CULTURAL LEGACY: SHOW’S IMPACT STILL FELT AFTER FIVE DECADES
Kenneth Clark’s 13-part BBC television series Civilisation (1969) focused on European art and thought from the Dark Ages to roughly the end of the 19th century.
Helen Wheatley, reader in film and television studies at the University of Warwick, still regularly shows it to students on her television history and criticism module. Its significance, in her view, is twofold. As “the first big, expensive, longranging documentary series to be shown in colour”, she explained, it offered “a rather dazzling spectacle…and close-up access to some of the world’s finest, most historically significant paintings, sculptures, buildings and so on”. It also “cemented Clark’s [pictured left] position as an educator of the masses…his belief that his audience would be able to come with him on this journey and to follow the sometimes complex ideas he discusses, and his refusal to speak down to the audience, is striking”. It also marked a notable departure from the style of “his televisual predecessor, [the historian] A.J.P. Taylor, who would deliver a lecture straight to camera in a TV studio”.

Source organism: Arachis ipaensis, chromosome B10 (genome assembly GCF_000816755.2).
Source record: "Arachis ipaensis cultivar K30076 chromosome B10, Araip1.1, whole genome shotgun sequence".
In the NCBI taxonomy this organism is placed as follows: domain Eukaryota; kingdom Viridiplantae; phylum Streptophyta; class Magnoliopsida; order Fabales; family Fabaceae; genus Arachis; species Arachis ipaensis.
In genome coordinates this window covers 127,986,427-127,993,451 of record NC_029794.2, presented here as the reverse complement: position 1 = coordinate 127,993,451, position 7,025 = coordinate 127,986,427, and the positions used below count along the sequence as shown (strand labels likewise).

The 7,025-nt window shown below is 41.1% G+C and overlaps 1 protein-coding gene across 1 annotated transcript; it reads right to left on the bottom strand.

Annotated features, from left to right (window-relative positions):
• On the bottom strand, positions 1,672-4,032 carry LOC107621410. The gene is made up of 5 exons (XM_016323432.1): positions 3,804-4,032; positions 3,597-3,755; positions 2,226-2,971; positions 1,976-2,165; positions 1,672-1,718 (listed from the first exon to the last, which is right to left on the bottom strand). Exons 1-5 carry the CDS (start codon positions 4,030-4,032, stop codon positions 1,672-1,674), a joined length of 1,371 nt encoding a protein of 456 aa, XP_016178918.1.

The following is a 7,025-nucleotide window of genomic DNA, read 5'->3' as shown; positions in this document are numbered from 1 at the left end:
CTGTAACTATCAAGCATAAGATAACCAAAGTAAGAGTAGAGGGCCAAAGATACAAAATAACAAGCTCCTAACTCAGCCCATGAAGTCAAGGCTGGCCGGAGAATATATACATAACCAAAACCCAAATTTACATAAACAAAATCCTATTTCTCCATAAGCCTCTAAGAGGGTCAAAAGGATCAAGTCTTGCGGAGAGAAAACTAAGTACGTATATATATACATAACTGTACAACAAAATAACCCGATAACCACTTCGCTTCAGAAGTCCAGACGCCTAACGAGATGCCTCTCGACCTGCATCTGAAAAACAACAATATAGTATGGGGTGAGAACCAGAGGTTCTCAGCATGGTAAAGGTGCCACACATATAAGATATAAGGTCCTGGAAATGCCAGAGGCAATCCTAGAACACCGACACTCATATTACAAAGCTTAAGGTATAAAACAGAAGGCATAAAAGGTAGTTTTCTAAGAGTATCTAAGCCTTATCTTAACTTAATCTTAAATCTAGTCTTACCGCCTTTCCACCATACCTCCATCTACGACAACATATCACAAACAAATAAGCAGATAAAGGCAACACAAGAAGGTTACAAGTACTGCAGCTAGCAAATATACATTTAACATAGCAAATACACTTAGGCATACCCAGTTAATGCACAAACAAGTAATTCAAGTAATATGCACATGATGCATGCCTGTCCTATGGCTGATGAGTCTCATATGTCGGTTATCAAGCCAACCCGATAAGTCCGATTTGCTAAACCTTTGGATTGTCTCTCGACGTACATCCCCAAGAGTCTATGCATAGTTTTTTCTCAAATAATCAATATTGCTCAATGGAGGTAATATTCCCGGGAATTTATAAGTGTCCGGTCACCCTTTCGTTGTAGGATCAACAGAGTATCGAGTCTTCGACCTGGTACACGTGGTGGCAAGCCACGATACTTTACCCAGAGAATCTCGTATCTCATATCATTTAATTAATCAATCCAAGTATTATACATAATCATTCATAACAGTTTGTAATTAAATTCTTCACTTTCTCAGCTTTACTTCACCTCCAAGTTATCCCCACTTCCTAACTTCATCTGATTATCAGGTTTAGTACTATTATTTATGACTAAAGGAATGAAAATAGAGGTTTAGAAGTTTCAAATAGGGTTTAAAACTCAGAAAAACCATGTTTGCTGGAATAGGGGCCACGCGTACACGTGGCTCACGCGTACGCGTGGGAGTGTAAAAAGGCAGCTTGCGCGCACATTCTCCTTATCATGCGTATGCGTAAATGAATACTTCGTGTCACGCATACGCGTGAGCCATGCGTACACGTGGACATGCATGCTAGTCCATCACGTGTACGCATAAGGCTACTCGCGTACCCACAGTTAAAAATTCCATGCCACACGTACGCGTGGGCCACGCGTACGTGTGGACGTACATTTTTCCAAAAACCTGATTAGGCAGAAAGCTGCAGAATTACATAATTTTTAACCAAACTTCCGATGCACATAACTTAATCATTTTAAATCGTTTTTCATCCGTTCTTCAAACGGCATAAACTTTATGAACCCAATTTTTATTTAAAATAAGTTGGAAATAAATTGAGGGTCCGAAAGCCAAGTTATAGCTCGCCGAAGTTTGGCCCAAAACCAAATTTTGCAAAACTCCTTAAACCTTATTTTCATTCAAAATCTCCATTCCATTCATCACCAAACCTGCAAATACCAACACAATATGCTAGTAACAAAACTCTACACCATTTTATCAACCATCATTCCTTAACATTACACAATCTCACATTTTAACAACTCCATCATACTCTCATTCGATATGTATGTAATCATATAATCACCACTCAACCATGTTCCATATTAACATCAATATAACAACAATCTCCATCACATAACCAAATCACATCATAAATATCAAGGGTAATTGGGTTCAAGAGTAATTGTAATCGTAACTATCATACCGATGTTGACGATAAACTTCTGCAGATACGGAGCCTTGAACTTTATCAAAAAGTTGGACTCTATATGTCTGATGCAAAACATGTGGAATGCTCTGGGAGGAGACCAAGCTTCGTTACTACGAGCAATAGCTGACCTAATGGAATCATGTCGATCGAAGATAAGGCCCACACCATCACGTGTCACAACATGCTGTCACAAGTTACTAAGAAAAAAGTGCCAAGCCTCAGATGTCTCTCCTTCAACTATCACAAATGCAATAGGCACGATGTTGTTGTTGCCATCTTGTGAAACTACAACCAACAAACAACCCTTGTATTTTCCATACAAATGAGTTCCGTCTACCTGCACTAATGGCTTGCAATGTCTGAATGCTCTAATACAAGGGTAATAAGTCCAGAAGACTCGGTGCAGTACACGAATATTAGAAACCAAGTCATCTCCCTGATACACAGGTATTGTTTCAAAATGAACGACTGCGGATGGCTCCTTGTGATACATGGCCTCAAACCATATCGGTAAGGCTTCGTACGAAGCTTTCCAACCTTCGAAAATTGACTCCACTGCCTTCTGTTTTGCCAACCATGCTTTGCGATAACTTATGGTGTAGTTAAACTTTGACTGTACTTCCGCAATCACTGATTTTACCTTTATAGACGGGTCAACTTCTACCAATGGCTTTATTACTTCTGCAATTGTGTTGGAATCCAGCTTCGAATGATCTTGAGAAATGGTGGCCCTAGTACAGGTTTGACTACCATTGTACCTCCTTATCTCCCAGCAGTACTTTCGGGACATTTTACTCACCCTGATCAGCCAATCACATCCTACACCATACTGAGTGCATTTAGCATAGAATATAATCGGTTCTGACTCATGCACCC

Three years on from Civilisation, Lord Clark’s view of the world was directly challenged in another BBC series, John Berger’s four-part Ways of Seeing, which explored the hidden ideologies, particularly around sex and social status, to be found in much art.
In an age when “we’re more used to dazzling HD montage sequences of objects and places as standard” in history programmes, Dr Wheatley was sceptical whether Civilisations would “have the aesthetic impact” of its predecessor. Yet she welcomed the attempt to “address the failings of Clark’s narrative” and had no doubt that it too would be “extremely useful for [her] teaching”.